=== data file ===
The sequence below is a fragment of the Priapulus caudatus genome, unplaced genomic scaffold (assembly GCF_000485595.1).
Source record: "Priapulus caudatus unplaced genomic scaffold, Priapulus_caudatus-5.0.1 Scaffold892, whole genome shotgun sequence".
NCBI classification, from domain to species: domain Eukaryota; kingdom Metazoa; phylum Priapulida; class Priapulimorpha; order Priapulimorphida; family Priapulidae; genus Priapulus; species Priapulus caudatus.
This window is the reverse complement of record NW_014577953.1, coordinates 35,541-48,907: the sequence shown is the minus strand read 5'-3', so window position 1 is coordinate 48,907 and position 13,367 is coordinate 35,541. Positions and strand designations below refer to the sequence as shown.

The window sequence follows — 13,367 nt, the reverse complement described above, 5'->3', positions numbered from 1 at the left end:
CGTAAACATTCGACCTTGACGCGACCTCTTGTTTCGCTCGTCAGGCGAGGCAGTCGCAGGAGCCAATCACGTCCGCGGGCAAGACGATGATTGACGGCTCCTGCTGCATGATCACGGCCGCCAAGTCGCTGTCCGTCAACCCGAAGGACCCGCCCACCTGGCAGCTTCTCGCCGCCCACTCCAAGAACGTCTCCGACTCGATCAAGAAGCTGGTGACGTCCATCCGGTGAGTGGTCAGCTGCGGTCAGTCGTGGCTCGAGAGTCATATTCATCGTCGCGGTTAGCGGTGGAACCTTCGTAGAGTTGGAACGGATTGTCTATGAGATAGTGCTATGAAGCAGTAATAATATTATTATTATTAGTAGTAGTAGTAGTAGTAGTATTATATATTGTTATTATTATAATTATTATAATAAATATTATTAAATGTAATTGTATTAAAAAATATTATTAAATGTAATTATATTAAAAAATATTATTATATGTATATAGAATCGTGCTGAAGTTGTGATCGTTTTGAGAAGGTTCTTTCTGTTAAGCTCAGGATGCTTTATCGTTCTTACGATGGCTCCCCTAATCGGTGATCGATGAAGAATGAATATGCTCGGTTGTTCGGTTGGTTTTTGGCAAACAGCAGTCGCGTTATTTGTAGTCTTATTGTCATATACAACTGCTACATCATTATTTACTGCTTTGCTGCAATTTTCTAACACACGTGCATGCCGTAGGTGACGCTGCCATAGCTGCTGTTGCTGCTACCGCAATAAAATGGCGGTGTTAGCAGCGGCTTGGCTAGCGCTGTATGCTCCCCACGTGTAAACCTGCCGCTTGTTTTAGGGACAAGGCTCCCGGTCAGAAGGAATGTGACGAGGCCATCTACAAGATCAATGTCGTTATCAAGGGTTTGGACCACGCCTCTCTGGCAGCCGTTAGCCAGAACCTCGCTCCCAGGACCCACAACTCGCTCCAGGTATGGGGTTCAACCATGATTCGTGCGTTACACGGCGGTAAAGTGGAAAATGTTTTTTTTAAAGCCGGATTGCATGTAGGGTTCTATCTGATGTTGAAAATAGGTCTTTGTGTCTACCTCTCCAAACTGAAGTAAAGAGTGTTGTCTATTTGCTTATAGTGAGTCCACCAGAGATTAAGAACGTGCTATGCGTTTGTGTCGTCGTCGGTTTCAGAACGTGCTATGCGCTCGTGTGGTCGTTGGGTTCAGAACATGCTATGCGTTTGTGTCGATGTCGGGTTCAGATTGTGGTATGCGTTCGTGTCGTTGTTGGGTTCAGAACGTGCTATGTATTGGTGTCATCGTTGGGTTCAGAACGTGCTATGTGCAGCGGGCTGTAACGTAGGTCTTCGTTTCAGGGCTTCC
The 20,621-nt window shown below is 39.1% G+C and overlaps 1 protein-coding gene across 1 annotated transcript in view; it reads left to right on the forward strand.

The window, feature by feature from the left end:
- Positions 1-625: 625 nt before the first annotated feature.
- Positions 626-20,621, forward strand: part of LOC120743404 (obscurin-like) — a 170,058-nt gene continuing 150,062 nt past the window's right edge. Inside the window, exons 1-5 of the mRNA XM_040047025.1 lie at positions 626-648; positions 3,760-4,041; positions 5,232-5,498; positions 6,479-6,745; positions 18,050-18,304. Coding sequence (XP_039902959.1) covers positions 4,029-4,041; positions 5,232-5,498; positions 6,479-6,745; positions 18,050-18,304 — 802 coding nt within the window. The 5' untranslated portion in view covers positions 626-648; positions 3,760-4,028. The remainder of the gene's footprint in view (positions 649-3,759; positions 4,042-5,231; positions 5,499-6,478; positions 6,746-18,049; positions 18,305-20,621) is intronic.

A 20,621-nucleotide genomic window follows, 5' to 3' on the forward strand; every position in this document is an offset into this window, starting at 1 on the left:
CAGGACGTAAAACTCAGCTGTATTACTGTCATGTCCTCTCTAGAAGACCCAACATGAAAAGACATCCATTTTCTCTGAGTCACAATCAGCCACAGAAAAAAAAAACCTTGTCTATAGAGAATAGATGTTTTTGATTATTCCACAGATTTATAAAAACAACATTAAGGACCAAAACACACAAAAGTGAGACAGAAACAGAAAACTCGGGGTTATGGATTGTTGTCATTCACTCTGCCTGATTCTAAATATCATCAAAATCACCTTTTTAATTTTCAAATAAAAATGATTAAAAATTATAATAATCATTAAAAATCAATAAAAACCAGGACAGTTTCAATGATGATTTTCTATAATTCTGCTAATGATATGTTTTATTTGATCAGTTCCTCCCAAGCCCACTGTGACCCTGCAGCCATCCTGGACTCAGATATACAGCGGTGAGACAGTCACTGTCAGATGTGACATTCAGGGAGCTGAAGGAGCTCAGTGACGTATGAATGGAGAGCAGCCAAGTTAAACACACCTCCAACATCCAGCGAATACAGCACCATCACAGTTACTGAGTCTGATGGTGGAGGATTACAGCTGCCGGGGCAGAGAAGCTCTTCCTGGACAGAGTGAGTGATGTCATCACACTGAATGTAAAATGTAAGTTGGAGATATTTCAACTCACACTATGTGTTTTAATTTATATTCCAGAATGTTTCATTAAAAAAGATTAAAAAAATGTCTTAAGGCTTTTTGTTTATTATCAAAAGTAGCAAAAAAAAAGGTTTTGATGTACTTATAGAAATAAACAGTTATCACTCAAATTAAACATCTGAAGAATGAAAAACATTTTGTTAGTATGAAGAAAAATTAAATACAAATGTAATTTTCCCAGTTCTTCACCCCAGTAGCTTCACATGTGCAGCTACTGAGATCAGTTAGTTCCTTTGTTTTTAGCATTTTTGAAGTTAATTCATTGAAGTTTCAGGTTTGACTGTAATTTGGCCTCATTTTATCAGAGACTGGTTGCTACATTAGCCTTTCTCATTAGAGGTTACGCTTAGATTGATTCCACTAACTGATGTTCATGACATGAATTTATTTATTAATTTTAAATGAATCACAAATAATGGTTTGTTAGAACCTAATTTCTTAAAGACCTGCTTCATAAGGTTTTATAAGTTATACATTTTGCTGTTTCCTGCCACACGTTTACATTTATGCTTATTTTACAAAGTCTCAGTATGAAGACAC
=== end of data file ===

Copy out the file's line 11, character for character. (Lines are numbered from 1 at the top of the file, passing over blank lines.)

A 20,621-nucleotide genomic window follows, 5' to 3' on the forward strand; every position in this document is an offset into this window, starting at 1 on the left: